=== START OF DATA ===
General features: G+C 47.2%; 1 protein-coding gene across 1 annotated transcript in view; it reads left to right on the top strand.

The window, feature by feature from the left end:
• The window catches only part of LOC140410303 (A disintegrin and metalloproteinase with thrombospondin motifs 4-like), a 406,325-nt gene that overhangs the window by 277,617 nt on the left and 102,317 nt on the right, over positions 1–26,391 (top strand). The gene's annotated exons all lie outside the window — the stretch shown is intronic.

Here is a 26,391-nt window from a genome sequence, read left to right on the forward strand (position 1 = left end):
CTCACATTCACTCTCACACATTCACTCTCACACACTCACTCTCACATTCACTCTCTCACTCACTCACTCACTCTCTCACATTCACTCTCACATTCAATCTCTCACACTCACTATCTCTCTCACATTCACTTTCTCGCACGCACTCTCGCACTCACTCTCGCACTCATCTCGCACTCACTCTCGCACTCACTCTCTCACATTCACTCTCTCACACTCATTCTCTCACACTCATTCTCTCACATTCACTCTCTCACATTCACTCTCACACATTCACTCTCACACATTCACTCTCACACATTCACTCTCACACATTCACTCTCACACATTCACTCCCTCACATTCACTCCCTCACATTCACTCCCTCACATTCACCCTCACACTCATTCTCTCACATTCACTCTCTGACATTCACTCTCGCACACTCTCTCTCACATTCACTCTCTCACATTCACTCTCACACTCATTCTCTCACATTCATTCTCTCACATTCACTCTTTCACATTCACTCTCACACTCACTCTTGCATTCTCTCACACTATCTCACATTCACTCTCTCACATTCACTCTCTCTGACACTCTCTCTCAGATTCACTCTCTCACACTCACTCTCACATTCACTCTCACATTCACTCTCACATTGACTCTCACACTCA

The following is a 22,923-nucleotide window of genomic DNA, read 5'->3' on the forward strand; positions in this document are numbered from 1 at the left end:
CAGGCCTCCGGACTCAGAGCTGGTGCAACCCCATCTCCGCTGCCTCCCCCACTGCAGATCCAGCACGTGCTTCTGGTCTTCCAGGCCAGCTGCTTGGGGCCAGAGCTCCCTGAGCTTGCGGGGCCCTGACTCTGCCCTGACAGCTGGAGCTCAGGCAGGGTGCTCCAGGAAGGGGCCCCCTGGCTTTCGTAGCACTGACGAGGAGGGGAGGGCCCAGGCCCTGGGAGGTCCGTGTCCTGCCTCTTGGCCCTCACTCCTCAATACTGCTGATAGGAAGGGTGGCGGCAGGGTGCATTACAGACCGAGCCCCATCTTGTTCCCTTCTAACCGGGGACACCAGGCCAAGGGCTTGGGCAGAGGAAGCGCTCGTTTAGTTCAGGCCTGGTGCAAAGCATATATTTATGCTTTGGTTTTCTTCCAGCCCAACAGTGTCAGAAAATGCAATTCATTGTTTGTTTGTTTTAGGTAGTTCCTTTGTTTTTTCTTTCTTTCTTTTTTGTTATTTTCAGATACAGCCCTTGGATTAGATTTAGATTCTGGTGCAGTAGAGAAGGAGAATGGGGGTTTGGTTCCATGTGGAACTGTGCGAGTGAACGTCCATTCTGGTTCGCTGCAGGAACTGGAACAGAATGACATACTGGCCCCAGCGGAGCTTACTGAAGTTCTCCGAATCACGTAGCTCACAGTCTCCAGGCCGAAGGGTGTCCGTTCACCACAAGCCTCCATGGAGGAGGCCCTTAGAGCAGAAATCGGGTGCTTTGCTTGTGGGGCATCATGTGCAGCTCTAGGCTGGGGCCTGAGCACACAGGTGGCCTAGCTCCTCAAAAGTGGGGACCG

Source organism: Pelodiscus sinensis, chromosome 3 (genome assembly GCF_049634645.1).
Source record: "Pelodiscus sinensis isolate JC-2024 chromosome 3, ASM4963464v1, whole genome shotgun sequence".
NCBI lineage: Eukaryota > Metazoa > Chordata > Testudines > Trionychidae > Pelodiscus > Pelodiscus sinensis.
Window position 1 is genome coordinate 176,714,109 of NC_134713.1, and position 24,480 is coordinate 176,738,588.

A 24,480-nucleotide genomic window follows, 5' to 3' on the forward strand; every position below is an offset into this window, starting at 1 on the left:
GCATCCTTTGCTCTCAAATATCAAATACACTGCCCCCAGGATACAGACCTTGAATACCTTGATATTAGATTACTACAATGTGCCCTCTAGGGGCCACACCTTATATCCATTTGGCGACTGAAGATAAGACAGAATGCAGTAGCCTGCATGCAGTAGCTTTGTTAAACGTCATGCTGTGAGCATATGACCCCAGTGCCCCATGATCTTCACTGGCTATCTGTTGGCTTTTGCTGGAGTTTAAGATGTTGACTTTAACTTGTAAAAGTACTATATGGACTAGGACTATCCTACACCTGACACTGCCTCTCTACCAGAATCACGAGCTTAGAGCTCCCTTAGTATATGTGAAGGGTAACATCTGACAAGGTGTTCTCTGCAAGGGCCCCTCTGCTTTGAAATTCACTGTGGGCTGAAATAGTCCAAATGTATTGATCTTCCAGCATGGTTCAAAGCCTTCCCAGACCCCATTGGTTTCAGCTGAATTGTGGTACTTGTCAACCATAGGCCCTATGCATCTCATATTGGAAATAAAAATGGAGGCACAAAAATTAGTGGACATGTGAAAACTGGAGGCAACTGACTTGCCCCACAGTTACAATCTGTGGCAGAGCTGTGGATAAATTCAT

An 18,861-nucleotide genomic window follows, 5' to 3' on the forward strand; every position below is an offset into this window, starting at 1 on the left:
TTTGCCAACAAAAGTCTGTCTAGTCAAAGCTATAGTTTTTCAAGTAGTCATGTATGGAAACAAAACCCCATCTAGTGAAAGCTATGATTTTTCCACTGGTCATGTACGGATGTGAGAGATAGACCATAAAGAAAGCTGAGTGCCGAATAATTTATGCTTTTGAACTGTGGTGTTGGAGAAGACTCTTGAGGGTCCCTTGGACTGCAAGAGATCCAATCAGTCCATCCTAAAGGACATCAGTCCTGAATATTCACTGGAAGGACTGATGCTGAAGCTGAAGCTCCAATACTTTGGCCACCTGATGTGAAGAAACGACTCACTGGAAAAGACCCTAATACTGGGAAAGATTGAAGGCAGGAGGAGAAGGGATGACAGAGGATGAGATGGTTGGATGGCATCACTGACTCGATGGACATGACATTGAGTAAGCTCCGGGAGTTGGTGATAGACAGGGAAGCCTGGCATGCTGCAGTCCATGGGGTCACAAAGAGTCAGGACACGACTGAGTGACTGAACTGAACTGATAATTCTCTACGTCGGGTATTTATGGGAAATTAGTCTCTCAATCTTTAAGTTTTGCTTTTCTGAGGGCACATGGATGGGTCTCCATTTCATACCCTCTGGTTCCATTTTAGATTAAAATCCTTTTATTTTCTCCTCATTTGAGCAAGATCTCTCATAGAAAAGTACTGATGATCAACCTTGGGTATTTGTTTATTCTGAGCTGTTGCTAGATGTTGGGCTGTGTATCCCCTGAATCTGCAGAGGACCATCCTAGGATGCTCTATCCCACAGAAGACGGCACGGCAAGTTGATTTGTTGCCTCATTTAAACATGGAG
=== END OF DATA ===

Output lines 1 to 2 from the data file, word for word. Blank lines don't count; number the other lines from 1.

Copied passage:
General features: G+C 47.2%; 1 protein-coding gene across 1 annotated transcript in view; it reads left to right on the top strand.

The window, feature by feature from the left end: